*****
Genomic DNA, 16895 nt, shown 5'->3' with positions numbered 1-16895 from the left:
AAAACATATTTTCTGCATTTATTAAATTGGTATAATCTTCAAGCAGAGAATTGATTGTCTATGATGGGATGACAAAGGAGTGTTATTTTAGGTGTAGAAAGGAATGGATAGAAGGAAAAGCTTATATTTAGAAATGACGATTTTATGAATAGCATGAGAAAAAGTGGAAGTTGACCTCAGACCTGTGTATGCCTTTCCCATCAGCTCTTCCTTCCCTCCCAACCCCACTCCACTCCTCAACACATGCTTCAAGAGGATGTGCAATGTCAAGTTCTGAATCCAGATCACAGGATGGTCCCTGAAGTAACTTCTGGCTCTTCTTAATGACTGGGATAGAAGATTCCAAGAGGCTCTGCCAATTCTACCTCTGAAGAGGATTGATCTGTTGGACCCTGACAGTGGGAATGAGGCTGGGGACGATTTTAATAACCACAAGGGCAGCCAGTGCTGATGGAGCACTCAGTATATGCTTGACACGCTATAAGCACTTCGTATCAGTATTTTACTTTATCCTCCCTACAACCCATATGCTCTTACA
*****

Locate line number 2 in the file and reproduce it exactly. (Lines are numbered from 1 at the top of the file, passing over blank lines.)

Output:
AAAACATATTTTCTGCATTTATTAAATTGGTATAATCTTCAAGCAGAGAATTGATTGTCTATGATGGGATGACAAAGGAGTGTTATTTTAGGTGTAGAAAGGAATGGATAGAAGGAAAAGCTTATATTTAGAAATGACGATTTTATGAATAGCATGAGAAAAAGTGGAAGTTGACCTCAGACCTGTGTATGCCTTTCCCATCAGCTCTTCCTTCCCTCCCAACCCCACTCCACTCCTCAACACATGCTTCAAGAGGATGTGCAATGTCAAGTTCTGAATCCAGATCACAGGATGGTCCCTGAAGTAACTTCTGGCTCTTCTTAATGACTGGGATAGAAGATTCCAAGAGGCTCTGCCAATTCTACCTCTGAAGAGGATTGATCTGTTGGACCCTGACAGTGGGAATGAGGCTGGGGACGATTTTAATAACCACAAGGGCAGCCAGTGCTGATGGAGCACTCAGTATATGCTTGACACGCTATAAGCACTTCGTATCAGTATTTTACTTTATCCTCCCTACAACCCATATGCTCTTACA